Tomorrow in Washington, at the sprawling and wonderful Power Shift, a few of us are on a panel titled "What If Your President's Just Not That Into You?" Funny title, serious question.
The first thing: those of us in the environmental movement aren't high school sophomores feeling jilted by their first crush. Most of us liked Obama a lot: I was among the first green leaders to join up on 'Environmentalists for Obama,' back when he seemed a longshot. It wasn't because I thought he would solve every problem; it's because I thought he'd make climate change one of the top two priorities of his presidency. And he thought so too: on the day in June of 2008 when he finally clinched the nomination he said that people would someday look back and say "this was the moment when the rise of the oceans began to slow and our planet began to heal."
And it's not that we don't appreciate what he has done. He's been far better than George Bush (even if that is a little like saying 'I drink more beer than my ten-year-old niece.") We have higher gas mileage standards; the stimulus package funded plenty of green projects; at least some of the most egregious mountaintop removal mining practices are being regulated. All good.
But when the political going got a little tough, Obama didn't. By all accounts he watched from the sidelines as the cap-and-trade law went down to defeat last summer. He famously allowed vast new leases for offshore oil drilling weeks before the BP explosion. In the last couple of weeks, the administration has ably defended the Clean Air Act against ham-handed Congressional assault. But they've also done two things really beyond the pale:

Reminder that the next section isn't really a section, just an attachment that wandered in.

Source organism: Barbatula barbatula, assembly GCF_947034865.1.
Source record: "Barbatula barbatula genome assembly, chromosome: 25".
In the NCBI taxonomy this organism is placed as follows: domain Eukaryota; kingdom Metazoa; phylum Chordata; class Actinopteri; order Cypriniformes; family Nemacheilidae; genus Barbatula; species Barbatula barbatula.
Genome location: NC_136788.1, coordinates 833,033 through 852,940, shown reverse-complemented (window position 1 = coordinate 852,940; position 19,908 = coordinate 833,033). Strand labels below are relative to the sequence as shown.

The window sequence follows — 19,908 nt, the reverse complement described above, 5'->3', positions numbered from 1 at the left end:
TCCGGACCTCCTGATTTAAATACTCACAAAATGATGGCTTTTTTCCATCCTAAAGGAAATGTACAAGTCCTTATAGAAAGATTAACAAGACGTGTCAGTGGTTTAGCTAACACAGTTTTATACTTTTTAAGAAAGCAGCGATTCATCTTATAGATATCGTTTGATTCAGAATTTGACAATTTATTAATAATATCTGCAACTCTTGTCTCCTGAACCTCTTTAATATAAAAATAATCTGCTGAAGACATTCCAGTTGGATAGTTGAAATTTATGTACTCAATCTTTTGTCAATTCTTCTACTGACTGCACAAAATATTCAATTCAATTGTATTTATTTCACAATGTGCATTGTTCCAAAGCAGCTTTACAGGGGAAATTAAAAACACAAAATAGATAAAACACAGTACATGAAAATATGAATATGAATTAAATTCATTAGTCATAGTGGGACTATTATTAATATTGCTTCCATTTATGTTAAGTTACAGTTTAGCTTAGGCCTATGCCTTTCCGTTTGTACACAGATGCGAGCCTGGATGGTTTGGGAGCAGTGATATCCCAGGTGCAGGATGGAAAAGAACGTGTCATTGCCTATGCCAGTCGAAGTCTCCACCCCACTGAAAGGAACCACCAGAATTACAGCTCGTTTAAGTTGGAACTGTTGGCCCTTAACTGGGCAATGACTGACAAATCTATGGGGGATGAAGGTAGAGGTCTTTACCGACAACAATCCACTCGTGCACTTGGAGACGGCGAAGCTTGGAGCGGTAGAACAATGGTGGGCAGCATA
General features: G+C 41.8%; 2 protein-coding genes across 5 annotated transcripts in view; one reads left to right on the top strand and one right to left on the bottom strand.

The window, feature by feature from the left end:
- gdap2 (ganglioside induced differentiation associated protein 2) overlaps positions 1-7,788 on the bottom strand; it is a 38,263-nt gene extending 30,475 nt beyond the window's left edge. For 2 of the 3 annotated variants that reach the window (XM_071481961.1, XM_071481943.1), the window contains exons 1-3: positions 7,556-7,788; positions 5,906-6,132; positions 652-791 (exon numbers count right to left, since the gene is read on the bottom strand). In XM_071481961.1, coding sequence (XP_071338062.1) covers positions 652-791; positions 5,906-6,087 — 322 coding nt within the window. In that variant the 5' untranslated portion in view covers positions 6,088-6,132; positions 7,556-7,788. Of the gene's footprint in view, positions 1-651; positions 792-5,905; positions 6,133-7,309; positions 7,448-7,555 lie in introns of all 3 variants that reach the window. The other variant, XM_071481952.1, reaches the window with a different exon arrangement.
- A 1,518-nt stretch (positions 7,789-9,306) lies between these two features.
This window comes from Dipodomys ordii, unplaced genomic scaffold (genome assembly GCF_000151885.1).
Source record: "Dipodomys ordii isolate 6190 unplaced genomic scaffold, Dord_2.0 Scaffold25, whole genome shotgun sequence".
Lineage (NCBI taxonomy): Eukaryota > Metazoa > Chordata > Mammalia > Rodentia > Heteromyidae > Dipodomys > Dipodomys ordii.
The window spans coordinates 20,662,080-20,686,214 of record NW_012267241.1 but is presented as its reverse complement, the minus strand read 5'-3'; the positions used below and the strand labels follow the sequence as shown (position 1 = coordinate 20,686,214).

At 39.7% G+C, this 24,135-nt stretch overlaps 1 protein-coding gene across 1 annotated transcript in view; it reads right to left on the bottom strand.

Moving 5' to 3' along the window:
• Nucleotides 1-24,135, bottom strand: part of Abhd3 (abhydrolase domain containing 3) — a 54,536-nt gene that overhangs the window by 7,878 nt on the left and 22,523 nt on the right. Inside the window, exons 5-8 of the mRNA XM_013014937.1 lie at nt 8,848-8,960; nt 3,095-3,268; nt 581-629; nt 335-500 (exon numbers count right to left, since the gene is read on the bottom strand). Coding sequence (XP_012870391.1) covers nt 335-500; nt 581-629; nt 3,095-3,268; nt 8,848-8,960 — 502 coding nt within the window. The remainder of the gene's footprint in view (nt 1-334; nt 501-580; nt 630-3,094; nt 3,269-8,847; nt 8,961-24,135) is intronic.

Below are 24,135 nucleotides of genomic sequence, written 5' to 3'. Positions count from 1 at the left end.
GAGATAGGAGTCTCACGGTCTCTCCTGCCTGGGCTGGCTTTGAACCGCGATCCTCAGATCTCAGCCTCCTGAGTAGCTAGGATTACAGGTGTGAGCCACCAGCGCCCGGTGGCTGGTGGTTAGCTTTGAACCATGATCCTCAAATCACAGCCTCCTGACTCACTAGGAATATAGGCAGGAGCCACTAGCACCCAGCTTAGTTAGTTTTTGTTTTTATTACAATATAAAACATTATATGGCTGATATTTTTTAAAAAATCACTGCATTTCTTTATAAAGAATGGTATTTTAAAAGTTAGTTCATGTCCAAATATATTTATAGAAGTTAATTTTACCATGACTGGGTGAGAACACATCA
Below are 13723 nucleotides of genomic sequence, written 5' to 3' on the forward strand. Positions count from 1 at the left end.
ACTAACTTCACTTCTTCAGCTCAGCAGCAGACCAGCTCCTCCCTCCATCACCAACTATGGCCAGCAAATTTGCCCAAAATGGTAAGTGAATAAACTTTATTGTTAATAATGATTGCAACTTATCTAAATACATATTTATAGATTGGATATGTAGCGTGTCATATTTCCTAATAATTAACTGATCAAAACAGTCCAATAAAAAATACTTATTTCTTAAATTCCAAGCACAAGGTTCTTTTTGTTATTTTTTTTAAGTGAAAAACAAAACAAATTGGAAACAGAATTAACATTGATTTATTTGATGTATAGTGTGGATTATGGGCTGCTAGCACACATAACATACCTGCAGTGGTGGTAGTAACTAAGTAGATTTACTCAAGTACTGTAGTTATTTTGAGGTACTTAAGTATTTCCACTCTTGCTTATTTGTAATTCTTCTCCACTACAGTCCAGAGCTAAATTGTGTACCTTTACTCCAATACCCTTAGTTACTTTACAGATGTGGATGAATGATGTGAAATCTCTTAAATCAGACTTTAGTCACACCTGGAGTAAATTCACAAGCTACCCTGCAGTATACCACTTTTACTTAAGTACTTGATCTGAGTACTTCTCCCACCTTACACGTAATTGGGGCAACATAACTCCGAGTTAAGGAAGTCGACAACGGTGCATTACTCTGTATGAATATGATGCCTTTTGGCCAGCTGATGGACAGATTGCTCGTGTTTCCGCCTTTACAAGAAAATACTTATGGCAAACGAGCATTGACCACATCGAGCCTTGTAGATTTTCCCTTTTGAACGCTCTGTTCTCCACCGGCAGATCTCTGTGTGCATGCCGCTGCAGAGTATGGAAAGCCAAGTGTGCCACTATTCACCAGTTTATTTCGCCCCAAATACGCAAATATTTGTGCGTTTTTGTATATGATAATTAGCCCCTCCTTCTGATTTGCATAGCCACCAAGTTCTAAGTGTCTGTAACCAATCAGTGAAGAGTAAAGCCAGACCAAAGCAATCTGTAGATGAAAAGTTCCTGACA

- Opened 750 million tons of coal beneath federal land in Wyoming to mining. It makes one wonder if the president has really understood his climate science briefings: any hope of warding off global warming depends on keeping that carbon in the ground. Had this happened under Bush, it would have caused real outrage—when burned, that coal will give off as much co2 as opening 300 new coal-fired power plants and running them for a year.
- Walked away from the global climate talks. His chief negotiator, Todd Stern, gave a little-noticed interview to Bloomberg News earlier this month. He said a global climate pact was "not doable" and "unworkable." He added that "legally binding international obligations to cut emissions are not necessary," because individual nations could make their own pledges. This was pretty much the Bush administration formula, and it is amazing to hear it coming from Obama's officials. If they stick to it (and other countries follow their lead), there is no hope of dealing with global warming in time; it really will be the death knell of effective action.
Rewriting the "Tragedy of the Commons"
Bill McKibben: We've been privatizing our way to disaster. It's time to chart a new course.
And it underscores the reason that many of us are left wondering how to deal with the president. Climate change, above all issues, requires a transformative and not an incremental vision. We have fundamental change to make, and a very short window to make it in—Obama's typical (and often quite savvy) little-bit-at-a-time approach doesn't square with the physics and chemistry that govern this debate.
It's that physics and chemistry that really trouble me. I understand political reality, and I'm glad I don't have Obama's job; it's tough. But I know that reality reality trumps political reality—I know that unless he shows some powerful leadership soon we're going to lose this fight. At which point the question of who's president will be less important.
Bill McKibben imagines himself in the year 2100, looking back at a century of climate chaos and asking: What did it take to save the world?
Bill McKibben: Making nice isn't working. So what's next?
David Korten: To successfully address climate change and extreme poverty, the ecology paradigm must replace the traditional economics mindset.